The GQA: The Uncensored Brilliance of Shia LaBeouf

Written by Siobhan on May 23 2021

The star of Transformers: Dark of the Moon gets exceptionally candid on his violent, contentious, and ultimately tender relationship with director Michael Bay, the Megan Fox feud, and the intergalactic robot franchise’s biggest failure.

GQ: How did you first meet Michael Bay?

**Shia LaBeouf: **I did a screen test and they sent my dailies to Michael, and Michael asked to meet with me. I still hadn’t met Steven at this point. I went and sat down with Michael; he had me read these really generic lines for what seemed like a stand-up routine; the character was—it was a neurotic monologue. And then he asked me to ad-lib my own separate monologue on the tail end of it and then combine the two of them, and then run in this parking lot and do the monologue, and then run up the stairs and do the monologue, and then do push-ups and do the monologue. Stuff like that—I mean literally, literally, literally. And then we went downstairs, and we talked about my upbringing and all that, and my family. We started talking about the stand-up routine and then he asked me to do some of my stand-up routine for him, which I did.

Not long after that—maybe a week later—I was still shooting Disturbia, that tape had gone to Steven and he had signed off, and Michael said that he had signed off, and they were working on my deal. Michael told me there was a guy in London who, if I didn’t sign up for, you know, a rebated deal [would replace me]. My whole thing was I wanted to work with Michael, because first and foremost, I’m a true fan of Mike’s movies. There’s not one movie he’s made that I’m not entertained by—not one. Not one where I don’t watch the entire thing all the way through. And there are a lot of movies I can’t get through. If there’s anything to say about Michael: he makes entertaining films. He knows his audience. When I met Mike, I was a seventeen-year-old boy. He was my fucking god.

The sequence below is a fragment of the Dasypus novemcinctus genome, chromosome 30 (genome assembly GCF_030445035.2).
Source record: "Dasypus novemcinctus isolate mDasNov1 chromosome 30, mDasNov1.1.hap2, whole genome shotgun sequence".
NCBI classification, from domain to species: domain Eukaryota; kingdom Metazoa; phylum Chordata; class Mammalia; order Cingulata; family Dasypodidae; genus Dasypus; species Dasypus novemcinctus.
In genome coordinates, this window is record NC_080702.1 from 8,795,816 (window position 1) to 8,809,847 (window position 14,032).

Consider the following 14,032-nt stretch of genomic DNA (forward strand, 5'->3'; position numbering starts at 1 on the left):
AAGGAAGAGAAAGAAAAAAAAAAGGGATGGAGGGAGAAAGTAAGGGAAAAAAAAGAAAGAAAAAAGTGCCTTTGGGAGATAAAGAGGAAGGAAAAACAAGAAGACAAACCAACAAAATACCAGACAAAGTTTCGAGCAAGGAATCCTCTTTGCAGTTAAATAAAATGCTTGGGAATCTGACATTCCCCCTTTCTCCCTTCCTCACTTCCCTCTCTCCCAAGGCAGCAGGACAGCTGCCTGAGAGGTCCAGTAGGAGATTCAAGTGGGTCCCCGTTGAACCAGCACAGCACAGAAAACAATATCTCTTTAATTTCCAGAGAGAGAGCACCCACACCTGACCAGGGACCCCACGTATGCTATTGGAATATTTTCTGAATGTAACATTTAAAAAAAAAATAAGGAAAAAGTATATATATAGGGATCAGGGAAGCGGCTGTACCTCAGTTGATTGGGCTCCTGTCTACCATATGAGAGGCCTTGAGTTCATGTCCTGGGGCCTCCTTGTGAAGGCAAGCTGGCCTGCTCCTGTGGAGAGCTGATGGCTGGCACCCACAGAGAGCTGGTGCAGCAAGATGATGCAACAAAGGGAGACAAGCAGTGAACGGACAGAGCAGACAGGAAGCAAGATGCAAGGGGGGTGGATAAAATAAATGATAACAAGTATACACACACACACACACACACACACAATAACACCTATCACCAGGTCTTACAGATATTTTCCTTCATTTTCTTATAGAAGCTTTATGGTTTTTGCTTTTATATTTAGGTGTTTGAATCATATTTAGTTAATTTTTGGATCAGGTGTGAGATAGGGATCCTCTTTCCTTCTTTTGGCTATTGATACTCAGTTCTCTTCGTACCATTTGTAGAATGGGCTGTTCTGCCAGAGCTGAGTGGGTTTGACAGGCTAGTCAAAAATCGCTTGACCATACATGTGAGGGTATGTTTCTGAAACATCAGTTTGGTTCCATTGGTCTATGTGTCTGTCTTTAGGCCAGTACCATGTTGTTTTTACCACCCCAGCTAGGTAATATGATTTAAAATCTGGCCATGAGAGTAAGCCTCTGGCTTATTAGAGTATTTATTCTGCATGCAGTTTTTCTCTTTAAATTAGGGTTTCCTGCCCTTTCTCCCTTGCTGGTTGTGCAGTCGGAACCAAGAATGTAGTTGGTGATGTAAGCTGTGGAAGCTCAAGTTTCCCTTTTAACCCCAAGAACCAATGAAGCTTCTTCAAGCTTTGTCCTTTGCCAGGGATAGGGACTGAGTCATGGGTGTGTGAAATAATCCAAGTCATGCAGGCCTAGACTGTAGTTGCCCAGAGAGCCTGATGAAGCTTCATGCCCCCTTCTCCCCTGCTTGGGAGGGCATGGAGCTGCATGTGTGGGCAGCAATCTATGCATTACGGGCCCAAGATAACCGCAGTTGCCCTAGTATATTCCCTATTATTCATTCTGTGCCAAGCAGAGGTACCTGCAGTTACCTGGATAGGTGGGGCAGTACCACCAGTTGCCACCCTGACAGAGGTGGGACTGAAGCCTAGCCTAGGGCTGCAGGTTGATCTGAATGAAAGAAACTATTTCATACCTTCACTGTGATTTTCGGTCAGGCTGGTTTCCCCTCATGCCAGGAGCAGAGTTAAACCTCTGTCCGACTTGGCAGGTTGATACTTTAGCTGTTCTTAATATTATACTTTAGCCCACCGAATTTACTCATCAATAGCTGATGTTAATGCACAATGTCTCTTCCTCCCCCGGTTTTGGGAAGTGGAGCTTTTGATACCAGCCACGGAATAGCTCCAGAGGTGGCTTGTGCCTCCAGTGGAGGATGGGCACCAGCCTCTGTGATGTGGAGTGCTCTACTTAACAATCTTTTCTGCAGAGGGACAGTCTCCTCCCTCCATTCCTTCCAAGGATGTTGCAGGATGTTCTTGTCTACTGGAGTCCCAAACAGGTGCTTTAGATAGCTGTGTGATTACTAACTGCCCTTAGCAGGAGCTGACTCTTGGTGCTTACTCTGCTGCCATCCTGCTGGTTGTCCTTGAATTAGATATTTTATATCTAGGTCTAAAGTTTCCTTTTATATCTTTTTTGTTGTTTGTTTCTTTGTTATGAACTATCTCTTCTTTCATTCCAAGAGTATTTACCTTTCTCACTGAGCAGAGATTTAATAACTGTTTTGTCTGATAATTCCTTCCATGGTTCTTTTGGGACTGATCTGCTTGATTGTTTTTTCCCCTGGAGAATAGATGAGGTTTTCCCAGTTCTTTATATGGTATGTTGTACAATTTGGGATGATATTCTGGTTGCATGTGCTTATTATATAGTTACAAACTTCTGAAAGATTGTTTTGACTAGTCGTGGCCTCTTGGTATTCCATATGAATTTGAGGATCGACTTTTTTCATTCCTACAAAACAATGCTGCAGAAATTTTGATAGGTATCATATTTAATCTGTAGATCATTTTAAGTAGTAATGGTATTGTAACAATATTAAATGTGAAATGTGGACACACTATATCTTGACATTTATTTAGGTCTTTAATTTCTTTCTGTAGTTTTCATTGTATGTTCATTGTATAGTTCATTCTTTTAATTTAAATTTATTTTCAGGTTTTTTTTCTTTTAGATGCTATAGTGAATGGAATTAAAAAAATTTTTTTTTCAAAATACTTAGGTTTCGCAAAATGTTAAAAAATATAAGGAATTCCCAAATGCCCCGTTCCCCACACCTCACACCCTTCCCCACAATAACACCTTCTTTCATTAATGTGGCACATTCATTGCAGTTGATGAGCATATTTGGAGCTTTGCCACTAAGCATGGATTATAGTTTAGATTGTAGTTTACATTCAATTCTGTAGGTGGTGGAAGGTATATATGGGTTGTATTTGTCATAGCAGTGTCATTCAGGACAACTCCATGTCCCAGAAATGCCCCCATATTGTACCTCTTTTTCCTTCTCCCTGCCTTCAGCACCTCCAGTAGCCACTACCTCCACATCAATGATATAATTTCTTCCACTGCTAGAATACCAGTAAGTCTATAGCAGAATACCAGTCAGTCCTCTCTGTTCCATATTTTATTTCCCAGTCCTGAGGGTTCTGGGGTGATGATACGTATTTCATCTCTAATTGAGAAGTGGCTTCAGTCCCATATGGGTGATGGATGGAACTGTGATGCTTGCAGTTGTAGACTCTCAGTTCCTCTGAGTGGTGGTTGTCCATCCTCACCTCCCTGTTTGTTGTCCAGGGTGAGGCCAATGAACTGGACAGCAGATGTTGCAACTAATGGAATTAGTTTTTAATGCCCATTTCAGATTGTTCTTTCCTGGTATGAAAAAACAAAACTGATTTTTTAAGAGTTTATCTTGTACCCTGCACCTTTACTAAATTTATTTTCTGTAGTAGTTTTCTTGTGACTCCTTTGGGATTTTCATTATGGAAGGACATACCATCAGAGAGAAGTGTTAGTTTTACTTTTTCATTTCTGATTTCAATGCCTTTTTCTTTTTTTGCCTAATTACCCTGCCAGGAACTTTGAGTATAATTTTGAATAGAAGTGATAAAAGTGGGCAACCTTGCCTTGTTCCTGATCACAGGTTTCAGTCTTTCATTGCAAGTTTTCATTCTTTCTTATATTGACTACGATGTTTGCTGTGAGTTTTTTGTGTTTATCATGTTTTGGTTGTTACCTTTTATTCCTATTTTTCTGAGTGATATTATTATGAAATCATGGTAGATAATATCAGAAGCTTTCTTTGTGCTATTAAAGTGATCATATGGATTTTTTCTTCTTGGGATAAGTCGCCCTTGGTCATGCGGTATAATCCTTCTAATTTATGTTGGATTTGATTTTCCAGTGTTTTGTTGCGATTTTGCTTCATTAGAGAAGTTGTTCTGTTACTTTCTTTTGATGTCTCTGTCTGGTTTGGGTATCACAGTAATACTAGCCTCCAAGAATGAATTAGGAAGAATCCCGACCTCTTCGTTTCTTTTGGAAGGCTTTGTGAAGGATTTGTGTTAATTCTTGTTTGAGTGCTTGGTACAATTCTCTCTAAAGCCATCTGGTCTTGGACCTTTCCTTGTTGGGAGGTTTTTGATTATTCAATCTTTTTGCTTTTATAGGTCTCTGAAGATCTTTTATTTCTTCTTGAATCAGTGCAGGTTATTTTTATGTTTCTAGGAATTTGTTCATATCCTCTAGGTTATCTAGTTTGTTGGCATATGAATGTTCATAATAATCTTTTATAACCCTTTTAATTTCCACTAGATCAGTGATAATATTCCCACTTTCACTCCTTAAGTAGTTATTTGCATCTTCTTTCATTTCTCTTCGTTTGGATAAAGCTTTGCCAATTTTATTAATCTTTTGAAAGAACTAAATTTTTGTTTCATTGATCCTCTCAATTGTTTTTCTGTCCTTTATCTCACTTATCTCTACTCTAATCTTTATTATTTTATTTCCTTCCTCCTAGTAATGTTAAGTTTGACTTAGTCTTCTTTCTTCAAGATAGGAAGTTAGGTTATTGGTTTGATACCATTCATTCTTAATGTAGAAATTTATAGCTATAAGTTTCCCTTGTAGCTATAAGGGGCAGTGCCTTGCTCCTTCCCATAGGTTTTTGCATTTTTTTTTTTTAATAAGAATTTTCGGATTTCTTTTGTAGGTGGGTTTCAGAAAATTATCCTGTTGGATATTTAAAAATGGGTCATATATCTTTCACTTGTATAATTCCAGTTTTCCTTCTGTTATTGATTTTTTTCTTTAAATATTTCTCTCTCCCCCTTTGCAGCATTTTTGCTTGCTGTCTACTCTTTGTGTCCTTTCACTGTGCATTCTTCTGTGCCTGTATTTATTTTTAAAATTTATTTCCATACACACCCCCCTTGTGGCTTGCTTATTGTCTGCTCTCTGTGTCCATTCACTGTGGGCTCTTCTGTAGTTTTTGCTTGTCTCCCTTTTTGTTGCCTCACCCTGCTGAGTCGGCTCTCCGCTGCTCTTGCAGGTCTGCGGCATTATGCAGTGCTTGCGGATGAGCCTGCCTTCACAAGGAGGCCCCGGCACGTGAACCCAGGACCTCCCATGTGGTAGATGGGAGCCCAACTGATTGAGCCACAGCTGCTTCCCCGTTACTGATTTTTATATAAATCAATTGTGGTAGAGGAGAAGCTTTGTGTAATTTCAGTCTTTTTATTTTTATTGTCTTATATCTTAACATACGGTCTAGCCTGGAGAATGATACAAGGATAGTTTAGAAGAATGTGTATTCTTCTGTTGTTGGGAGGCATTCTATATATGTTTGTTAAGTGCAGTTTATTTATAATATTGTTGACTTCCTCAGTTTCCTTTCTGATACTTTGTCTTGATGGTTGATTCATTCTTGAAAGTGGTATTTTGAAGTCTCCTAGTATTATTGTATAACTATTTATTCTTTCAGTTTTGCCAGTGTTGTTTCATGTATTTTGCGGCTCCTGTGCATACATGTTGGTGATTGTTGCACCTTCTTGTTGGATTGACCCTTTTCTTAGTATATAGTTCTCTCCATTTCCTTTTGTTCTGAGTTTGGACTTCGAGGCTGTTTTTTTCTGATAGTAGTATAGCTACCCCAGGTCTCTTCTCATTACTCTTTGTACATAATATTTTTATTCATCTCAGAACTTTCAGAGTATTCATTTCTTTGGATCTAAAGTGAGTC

And meeting him in person was a very different thing; he’s not at all this alpha male, this machismo legend shit—he’s not any of these things. When he’s on set, he’s different; when he’s on set, he’s a leader, a general; he’s relentless. He’s precise and he’s specific and he’s determined; he’s outrageously committed. He never flinches in a firefight. He’s always there for you; when the going gets tough, he never flinches. He’s helpful; he’s confident; he’s a risk-taker. But he’s also completely unreasonable and irrational sometimes and emotional and aggressive and demanding. He’s my coach; I love him; he’s my captain. When we’re on set, he’s my ace. He’s my best friend, but he’s also my worst enemy. He’s blunt with women; he lacks tact—especially on the stage that we’re on, there’s no time or room for talking around feelings. Sometimes it does have to be blunt. And Mike is good at that. He’s very goal-oriented; he’s motivated. He’s smart as fuck. He knows exactly what he wants; he understands his audience. I think the dude is a genius; I think he’s a visionary. He’s the greatest action director in film, I think. I’m proud that I’ve been able to work with him. You know what he is? New York. If you can make it on a Bay set, you can make it on any set. He’s really good.

GQ: What was your reaction the first time you were on set with him and he had the megaphone out and he began yelling?

**Shia LaBeouf: **Well, I mean, I’d just come from D.J. Caruso, who’s a very—while also as enthusiastic and committed and dedicated, he’s just not as blunt. He doesn’t have that real leadership. Michael walks around like an undefeated fighter. The first day I came to set, the first thing I was asked to do was run away from a pitbull/mastiff/Doberman combo, that was supposed to run at me, towards camera, and then run into this dog trainer’s arms. And I had just flown in from Disturbia; I was still filming that and came in for this one shot. And Mike said, “Okay, you’re going to go over there.” I’d never worked with this dude before. And when I came to see him on set, he had a different look in his eye. And I would come to know this Michael Bay over the next six years, but at this point in time—day one—I didn’t know shit.